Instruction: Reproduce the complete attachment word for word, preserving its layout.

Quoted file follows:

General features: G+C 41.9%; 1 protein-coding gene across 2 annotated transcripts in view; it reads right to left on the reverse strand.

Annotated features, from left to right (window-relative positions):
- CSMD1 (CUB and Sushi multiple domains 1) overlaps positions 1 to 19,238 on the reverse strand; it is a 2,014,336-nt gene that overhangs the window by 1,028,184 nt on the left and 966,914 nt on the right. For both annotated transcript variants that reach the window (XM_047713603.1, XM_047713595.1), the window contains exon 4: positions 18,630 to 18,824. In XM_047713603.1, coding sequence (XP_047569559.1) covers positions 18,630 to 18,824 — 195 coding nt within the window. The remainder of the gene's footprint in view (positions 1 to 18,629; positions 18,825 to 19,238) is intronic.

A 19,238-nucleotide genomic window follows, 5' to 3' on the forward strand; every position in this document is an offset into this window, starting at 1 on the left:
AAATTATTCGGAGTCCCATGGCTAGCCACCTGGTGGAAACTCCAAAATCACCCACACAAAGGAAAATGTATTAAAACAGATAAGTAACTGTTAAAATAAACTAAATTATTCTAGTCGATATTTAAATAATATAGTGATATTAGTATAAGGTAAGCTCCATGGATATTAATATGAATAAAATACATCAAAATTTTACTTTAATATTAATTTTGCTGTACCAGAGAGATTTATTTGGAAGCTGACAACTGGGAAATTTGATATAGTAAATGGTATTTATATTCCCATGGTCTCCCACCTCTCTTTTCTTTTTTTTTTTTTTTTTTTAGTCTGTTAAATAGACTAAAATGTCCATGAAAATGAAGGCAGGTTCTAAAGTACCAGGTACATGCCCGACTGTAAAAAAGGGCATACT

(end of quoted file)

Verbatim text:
General features: G+C 41.9%; 1 protein-coding gene across 2 annotated transcripts in view; it reads right to left on the reverse strand.

Annotated features, from left to right (window-relative positions):
- CSMD1 (CUB and Sushi multiple domains 1) overlaps positions 1 to 19,238 on the reverse strand; it is a 2,014,336-nt gene that overhangs the window by 1,028,184 nt on the left and 966,914 nt on the right. For both annotated transcript variants that reach the window (XM_047713603.1, XM_047713595.1), the window contains exon 4: positions 18,630 to 18,824. In XM_047713603.1, coding sequence (XP_047569559.1) covers positions 18,630 to 18,824 — 195 coding nt within the window. The remainder of the gene's footprint in view (positions 1 to 18,629; positions 18,825 to 19,238) is intronic.

A 19,238-nucleotide genomic window follows, 5' to 3' on the forward strand; every position in this document is an offset into this window, starting at 1 on the left:
AAATTATTCGGAGTCCCATGGCTAGCCACCTGGTGGAAACTCCAAAATCACCCACACAAAGGAAAATGTATTAAAACAGATAAGTAACTGTTAAAATAAACTAAATTATTCTAGTCGATATTTAAATAATATAGTGATATTAGTATAAGGTAAGCTCCATGGATATTAATATGAATAAAATACATCAAAATTTTACTTTAATATTAATTTTGCTGTACCAGAGAGATTTATTTGGAAGCTGACAACTGGGAAATTTGATATAGTAAATGGTATTTATATTCCCATGGTCTCCCACCTCTCTTTTCTTTTTTTTTTTTTTTTTTTAGTCTGTTAAATAGACTAAAATGTCCATGAAAATGAAGGCAGGTTCTAAAGTACCAGGTACATGCCCGACTGTAAAAAAGGGCATACT